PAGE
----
Introductory Concepts
Elementary Relationships
Extensions of Verbal Behavior
Multiple Controlling Relationships
Building on the Elementary Relationships

16.8 Intraverbal Example #4

When you first begin learning a foreign language, most of your behavior is intraverbal. The English “good day” evokes the French “bonjour” and vice versa. Some critics have claimed that the examples of intraverbals you have just read represent trivial language behavior. While it is true that many intraverbal relationships are “trivial,” much of our learning is in the form of definitions, instructions, and associations that are also intraverbal.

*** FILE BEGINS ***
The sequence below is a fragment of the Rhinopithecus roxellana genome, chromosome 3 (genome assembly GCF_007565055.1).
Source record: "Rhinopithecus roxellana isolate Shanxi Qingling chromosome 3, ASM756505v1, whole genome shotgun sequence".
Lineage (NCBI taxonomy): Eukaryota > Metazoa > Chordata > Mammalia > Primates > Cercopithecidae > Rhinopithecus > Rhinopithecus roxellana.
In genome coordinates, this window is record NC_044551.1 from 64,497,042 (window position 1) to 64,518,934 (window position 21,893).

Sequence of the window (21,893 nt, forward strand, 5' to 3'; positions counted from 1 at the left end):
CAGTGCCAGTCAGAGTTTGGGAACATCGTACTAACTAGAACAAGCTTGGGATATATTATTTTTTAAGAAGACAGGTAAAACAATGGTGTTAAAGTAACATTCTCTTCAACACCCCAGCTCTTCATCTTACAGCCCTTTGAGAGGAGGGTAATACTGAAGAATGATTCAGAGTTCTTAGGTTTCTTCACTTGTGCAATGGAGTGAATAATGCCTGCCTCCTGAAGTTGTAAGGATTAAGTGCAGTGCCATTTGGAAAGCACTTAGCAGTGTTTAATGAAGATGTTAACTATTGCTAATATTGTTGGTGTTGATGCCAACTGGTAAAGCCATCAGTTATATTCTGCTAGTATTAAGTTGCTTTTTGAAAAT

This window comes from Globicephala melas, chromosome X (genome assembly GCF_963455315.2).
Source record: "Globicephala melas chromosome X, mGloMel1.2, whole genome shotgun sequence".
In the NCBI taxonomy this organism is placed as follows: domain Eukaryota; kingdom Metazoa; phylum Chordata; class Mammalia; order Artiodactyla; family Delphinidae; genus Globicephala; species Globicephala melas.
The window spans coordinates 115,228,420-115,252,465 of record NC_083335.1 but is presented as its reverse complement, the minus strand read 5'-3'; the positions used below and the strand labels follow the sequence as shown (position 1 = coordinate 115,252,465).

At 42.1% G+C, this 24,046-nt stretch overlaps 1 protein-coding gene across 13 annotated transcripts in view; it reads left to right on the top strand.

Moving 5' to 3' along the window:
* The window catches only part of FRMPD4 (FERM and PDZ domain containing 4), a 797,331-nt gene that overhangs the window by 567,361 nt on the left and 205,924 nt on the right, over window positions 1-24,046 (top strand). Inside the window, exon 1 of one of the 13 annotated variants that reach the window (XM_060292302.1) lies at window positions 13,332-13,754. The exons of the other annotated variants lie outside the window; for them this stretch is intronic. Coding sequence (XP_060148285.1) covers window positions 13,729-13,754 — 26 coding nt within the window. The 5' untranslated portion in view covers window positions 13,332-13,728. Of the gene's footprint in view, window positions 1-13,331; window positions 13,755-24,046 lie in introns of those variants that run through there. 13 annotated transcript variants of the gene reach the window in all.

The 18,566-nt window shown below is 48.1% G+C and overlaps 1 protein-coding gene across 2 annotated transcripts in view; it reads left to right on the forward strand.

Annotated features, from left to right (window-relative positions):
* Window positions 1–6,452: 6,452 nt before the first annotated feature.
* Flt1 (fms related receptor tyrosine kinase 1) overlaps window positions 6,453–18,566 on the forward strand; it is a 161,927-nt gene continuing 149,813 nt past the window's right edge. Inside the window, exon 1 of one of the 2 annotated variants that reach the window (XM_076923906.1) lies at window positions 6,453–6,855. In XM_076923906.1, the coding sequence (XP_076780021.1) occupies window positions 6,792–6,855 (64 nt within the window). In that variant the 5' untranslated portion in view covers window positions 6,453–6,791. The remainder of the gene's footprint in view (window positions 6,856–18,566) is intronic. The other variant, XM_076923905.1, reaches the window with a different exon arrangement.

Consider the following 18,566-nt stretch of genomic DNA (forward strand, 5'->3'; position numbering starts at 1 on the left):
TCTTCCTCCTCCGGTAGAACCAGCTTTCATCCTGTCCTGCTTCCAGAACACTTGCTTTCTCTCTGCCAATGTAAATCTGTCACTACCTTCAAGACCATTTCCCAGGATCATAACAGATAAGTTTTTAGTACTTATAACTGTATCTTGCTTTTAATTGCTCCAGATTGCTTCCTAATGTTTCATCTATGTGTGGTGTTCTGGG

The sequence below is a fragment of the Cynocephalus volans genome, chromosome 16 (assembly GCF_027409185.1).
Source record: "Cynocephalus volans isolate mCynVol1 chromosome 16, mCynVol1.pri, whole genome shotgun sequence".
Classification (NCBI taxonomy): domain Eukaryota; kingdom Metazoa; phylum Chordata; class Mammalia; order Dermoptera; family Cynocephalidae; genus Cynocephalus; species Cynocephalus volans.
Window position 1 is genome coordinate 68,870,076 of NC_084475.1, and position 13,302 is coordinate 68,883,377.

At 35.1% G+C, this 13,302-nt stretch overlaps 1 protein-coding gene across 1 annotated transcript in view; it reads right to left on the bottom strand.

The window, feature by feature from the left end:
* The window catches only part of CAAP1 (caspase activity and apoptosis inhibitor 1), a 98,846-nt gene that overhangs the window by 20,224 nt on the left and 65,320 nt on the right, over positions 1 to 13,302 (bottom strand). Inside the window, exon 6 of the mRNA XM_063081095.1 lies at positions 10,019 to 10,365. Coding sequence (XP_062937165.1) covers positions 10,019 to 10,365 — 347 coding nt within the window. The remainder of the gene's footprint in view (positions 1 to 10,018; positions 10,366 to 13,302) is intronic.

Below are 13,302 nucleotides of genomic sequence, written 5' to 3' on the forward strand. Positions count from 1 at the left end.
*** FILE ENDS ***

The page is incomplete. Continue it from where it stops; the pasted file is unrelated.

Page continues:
A form of verbal behavior with the following features:

A verbal response

The prior controlling variable is a verbal stimulus

There is NO point-to-point correspondence between the stimulus and the response

The specific topography and dynamic characteristics of the vocal response

The musculature involved in executing the response

The modality of the prior verbal stimulus (usually either visual or auditory)

Dynamic features of either the stimulus or the response

The “correctness” of the response

Intraverbal Example #4
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